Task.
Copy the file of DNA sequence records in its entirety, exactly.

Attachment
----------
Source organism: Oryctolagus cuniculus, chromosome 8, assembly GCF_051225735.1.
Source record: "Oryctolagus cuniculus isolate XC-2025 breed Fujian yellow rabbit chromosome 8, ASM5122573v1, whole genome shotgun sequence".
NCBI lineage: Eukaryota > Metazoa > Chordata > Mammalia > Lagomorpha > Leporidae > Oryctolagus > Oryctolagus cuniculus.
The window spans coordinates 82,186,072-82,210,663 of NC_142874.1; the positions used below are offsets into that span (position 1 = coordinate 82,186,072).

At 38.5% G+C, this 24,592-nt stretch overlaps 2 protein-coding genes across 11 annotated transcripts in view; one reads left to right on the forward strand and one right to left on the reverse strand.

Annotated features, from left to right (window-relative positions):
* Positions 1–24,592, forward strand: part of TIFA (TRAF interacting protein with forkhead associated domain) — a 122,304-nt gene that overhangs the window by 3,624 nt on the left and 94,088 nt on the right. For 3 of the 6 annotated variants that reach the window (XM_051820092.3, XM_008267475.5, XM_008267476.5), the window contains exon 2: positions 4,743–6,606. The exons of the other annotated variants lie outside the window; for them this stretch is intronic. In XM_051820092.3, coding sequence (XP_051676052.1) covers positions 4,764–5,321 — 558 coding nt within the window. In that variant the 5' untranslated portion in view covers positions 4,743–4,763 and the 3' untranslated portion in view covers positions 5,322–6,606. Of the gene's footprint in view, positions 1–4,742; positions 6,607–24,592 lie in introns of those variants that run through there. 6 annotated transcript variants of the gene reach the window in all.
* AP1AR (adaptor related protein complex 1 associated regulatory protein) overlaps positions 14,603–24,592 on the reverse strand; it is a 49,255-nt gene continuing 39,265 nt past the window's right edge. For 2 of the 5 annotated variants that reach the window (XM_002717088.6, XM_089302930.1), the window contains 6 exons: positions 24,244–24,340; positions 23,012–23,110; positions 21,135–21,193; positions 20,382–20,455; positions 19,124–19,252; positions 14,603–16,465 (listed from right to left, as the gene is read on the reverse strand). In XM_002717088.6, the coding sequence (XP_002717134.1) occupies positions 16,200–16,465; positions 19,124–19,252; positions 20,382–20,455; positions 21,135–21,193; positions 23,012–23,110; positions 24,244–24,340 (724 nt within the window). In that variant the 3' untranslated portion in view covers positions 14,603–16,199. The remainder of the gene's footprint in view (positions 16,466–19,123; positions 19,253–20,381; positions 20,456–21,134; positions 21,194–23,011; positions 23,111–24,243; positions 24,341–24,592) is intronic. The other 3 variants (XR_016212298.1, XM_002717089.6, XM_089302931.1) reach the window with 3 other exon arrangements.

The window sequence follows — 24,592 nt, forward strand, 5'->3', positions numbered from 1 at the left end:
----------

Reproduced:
Source organism: Oryctolagus cuniculus, chromosome 8, assembly GCF_051225735.1.
Source record: "Oryctolagus cuniculus isolate XC-2025 breed Fujian yellow rabbit chromosome 8, ASM5122573v1, whole genome shotgun sequence".
NCBI lineage: Eukaryota > Metazoa > Chordata > Mammalia > Lagomorpha > Leporidae > Oryctolagus > Oryctolagus cuniculus.
The window spans coordinates 82,186,072-82,210,663 of NC_142874.1; the positions used below are offsets into that span (position 1 = coordinate 82,186,072).

At 38.5% G+C, this 24,592-nt stretch overlaps 2 protein-coding genes across 11 annotated transcripts in view; one reads left to right on the forward strand and one right to left on the reverse strand.

Annotated features, from left to right (window-relative positions):
* Positions 1–24,592, forward strand: part of TIFA (TRAF interacting protein with forkhead associated domain) — a 122,304-nt gene that overhangs the window by 3,624 nt on the left and 94,088 nt on the right. For 3 of the 6 annotated variants that reach the window (XM_051820092.3, XM_008267475.5, XM_008267476.5), the window contains exon 2: positions 4,743–6,606. The exons of the other annotated variants lie outside the window; for them this stretch is intronic. In XM_051820092.3, coding sequence (XP_051676052.1) covers positions 4,764–5,321 — 558 coding nt within the window. In that variant the 5' untranslated portion in view covers positions 4,743–4,763 and the 3' untranslated portion in view covers positions 5,322–6,606. Of the gene's footprint in view, positions 1–4,742; positions 6,607–24,592 lie in introns of those variants that run through there. 6 annotated transcript variants of the gene reach the window in all.
* AP1AR (adaptor related protein complex 1 associated regulatory protein) overlaps positions 14,603–24,592 on the reverse strand; it is a 49,255-nt gene continuing 39,265 nt past the window's right edge. For 2 of the 5 annotated variants that reach the window (XM_002717088.6, XM_089302930.1), the window contains 6 exons: positions 24,244–24,340; positions 23,012–23,110; positions 21,135–21,193; positions 20,382–20,455; positions 19,124–19,252; positions 14,603–16,465 (listed from right to left, as the gene is read on the reverse strand). In XM_002717088.6, the coding sequence (XP_002717134.1) occupies positions 16,200–16,465; positions 19,124–19,252; positions 20,382–20,455; positions 21,135–21,193; positions 23,012–23,110; positions 24,244–24,340 (724 nt within the window). In that variant the 3' untranslated portion in view covers positions 14,603–16,199. The remainder of the gene's footprint in view (positions 16,466–19,123; positions 19,253–20,381; positions 20,456–21,134; positions 21,194–23,011; positions 23,111–24,243; positions 24,341–24,592) is intronic. The other 3 variants (XR_016212298.1, XM_002717089.6, XM_089302931.1) reach the window with 3 other exon arrangements.

The window sequence follows — 24,592 nt, forward strand, 5'->3', positions numbered from 1 at the left end: